Bushfire season is no longer coming, it is here. We don't plan to stay and fight a fire (our old plan was that I would take the kids while Martin protected the house), our policy is to leave early, leave often, all of us together. Martin, after training all year with CFA, decided as his father was dying that his heart wasn't in it, at least for the time being. I am selfishly relieved. Una looked at him once, when he was all dressed up in his orange suit and hard hat and said, in a very small voice, 'Bye Dad. I hope you don't die.'
Una demonstrates the concept of Heaven for my mum. 'Lalala,' (this is the bit when you're alive), then cac cac (she makes a noise in her throat, which signifies dying) then 'YAY!' because you're in heaven with all your friends and family. Here is a re-enactment.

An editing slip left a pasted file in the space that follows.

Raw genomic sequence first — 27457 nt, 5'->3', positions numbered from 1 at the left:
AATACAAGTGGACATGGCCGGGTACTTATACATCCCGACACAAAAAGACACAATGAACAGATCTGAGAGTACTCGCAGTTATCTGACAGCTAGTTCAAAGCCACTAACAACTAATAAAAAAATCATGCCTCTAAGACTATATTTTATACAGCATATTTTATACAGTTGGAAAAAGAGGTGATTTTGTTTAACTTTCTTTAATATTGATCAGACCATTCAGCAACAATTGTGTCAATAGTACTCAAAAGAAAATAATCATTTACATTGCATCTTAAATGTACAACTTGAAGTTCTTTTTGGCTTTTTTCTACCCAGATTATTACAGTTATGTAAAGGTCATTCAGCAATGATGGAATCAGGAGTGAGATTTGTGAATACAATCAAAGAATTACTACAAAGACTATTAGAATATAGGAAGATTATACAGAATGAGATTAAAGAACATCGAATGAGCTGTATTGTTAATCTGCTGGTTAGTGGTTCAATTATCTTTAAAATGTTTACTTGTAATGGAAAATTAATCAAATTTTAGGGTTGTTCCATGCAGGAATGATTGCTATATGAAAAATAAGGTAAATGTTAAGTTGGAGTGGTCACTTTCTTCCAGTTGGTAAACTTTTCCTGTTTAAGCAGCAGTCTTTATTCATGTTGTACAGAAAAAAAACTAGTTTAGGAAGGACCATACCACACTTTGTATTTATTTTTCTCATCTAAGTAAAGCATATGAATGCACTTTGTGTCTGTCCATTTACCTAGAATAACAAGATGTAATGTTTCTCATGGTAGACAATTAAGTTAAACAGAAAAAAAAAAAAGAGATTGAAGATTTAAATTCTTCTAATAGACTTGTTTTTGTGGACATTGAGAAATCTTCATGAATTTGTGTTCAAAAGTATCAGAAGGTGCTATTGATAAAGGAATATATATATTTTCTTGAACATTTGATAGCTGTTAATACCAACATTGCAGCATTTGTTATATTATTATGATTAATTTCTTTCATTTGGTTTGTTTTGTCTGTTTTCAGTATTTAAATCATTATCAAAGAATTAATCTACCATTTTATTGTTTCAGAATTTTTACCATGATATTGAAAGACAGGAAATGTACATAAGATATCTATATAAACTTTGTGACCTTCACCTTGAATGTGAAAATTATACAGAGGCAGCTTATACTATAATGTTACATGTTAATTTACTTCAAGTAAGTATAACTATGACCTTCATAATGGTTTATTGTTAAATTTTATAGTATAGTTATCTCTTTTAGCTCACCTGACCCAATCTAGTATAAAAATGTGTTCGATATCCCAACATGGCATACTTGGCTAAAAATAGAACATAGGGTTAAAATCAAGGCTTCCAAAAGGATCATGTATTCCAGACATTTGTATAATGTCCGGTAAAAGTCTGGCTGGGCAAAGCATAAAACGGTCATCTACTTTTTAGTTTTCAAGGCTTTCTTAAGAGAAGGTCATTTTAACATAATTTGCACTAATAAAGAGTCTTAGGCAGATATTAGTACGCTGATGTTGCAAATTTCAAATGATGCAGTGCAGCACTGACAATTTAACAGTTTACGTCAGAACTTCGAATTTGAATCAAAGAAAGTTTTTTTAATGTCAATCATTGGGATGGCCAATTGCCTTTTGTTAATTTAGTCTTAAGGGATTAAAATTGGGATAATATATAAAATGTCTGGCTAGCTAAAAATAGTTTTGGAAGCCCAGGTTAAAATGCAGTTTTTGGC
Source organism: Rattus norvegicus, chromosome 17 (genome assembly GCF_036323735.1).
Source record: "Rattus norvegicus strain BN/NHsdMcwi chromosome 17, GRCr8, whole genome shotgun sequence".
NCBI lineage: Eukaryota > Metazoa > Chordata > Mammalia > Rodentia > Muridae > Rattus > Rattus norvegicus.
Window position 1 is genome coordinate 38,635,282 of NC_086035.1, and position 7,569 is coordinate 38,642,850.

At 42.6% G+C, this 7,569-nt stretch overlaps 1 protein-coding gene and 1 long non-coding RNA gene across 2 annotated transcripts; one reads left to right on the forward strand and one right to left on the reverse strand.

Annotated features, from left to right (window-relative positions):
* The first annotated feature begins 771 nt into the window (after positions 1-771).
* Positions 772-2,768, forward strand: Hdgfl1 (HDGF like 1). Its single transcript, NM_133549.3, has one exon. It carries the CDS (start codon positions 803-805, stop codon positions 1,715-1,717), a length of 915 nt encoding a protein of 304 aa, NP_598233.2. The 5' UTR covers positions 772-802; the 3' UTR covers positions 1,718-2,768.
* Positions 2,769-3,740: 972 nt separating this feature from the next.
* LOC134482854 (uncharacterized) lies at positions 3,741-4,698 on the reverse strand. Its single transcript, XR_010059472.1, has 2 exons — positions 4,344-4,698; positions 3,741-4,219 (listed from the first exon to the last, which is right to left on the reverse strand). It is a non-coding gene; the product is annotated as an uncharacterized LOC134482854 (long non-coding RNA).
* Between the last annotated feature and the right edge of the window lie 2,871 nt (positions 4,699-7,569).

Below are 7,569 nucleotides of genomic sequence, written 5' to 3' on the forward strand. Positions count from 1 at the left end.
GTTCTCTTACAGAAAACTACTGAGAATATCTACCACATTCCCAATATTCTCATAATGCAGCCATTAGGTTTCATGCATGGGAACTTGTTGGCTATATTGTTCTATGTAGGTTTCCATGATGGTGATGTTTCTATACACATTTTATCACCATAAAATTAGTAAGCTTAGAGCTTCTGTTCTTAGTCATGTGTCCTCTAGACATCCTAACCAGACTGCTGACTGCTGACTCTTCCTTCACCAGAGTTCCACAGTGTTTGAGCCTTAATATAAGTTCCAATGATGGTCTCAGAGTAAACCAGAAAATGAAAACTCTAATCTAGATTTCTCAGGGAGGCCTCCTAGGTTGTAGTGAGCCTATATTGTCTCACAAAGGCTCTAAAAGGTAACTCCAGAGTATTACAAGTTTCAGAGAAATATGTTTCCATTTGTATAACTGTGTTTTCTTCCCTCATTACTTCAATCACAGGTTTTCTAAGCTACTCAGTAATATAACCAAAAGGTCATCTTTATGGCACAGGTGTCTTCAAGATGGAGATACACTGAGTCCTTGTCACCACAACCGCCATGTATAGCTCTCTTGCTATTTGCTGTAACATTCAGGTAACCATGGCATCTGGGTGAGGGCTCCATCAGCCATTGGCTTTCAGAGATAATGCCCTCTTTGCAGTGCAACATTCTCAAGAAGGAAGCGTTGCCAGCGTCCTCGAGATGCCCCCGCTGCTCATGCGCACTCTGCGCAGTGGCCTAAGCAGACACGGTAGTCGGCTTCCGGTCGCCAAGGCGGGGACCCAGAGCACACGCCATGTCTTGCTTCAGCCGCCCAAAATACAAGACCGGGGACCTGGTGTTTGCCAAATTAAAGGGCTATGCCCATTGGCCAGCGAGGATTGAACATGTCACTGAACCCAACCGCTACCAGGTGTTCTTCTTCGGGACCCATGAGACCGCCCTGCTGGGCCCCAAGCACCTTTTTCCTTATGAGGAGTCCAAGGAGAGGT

Una is also a rockstar.
She does want a haircut really. But probably not a stupid one.
Monday, November 02, 2009
For Mum, Dad & Kylie
Thanks for giving me stories
And for Carolyn and Christopher
A story come true
My Dad was almost 50 when I was born. My mother was his second wife. His first wife was his childhood sweetheart from his home town, Redcar on the Yorkshire coast. They married when he returned from the war, in that giddy time when everyone was happy to be alive, and ready to meet the brave new world. Reading between the lines I'm pretty sure the marriage came about because of extenuating circumstances.